For someone as deeply in love with swimming pools as I am, this museum is heaven. It is situated in the heart of an old Art Deco pool and looks simply spectacular.
La Piscine was conceived in 1927 as a present to the people of Roubaix, a palace to celebrate hygiene and wellness. The poor living standards of the industrial city’s workers and their families was no secret to the wealthy factory owners, as was the need to keep them at bay. Their answer to this problem was La Piscine, considered a place where all were equal. To that end, the “refectoire des nageurs” – fancy word for “cafeteria”- featured a hairdressing salon, mani-pedi corner, steam baths and an industrial launderette. The Olympic pool and its surroundings were known as the most beautiful and luxurious in France back in the days. In 1985 however, its doors had to close due to flaws to the roof structure.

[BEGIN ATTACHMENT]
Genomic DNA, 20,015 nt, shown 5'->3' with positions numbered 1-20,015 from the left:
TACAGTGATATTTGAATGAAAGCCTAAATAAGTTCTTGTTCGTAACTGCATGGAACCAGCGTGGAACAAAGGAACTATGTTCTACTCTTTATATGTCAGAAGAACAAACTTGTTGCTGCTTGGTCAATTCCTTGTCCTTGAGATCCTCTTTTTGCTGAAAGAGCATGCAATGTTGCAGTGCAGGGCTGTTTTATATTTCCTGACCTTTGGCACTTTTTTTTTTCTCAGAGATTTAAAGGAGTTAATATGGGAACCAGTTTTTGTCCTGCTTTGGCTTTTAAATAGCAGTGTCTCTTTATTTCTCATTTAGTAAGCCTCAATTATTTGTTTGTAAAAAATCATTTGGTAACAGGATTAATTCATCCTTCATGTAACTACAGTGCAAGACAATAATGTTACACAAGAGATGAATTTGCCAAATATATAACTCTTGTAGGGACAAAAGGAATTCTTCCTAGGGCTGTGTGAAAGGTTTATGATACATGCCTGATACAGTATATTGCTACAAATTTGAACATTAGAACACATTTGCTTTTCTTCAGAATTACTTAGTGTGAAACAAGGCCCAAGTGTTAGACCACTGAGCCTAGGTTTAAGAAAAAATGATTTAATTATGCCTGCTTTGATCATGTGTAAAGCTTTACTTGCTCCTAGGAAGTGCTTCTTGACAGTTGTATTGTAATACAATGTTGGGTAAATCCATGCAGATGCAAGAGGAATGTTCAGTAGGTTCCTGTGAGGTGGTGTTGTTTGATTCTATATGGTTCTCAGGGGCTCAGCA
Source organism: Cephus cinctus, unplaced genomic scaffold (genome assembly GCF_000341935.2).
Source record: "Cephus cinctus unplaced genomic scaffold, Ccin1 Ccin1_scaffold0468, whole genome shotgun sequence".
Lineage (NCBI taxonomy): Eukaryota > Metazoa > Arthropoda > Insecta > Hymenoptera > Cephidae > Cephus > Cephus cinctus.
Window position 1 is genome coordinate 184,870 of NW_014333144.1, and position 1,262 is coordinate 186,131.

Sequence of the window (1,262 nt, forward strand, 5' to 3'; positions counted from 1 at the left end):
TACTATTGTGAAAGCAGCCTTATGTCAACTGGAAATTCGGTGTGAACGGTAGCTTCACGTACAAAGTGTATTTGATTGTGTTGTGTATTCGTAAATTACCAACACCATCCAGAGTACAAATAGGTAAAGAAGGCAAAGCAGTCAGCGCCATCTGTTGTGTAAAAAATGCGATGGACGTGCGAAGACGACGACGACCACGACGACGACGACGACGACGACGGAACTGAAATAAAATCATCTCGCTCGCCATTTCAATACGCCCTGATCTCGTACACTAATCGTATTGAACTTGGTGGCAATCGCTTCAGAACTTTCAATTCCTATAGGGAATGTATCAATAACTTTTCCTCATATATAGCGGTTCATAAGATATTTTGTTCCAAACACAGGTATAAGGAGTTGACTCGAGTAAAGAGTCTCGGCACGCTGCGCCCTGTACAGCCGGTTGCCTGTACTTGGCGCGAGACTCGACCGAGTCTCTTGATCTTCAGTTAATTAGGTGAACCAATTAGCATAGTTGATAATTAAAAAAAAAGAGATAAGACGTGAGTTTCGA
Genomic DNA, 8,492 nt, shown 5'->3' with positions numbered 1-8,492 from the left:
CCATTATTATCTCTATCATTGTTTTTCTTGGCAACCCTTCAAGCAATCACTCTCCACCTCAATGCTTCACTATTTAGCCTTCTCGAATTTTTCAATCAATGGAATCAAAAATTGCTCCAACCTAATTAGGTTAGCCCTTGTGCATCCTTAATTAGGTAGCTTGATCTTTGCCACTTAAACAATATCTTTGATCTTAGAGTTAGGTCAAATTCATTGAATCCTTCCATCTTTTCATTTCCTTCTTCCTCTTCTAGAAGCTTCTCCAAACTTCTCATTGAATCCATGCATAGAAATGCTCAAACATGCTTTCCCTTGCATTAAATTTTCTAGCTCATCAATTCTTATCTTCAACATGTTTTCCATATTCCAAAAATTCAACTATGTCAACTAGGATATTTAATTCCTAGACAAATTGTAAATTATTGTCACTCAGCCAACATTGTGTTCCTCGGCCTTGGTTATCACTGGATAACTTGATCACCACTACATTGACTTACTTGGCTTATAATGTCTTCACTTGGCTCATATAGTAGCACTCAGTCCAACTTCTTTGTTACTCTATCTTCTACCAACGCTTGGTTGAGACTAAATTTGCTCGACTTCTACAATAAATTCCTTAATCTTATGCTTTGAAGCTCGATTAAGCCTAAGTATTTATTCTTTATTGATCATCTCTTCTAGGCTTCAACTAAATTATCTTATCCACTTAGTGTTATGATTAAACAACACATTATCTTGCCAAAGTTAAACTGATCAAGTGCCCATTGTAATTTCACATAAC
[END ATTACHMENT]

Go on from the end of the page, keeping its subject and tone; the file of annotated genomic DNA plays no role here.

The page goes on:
Nowadays, it acts as a museum that celebrates democracy and makes no difference between Applied Arts and Fine Arts, featuring both ceramics from the likes of Picasso and sketches of lesser-known local artists. To be honest, I wasn’t really in awe by the collection, but the mix of art and the incredible scenery is one-of-a-kind. This is great visit for kids too by the way, as they will be able to marvel at funny paintings, marble statues (all lined up along the pool, they are the coolest!), sculptures and anything in between.
Also, all museum shops are awesome, but La Piscine’s is glorious!
Tip: Roubaix is only a stone throw away from the medieval city of Lille, combine both into a great day trip.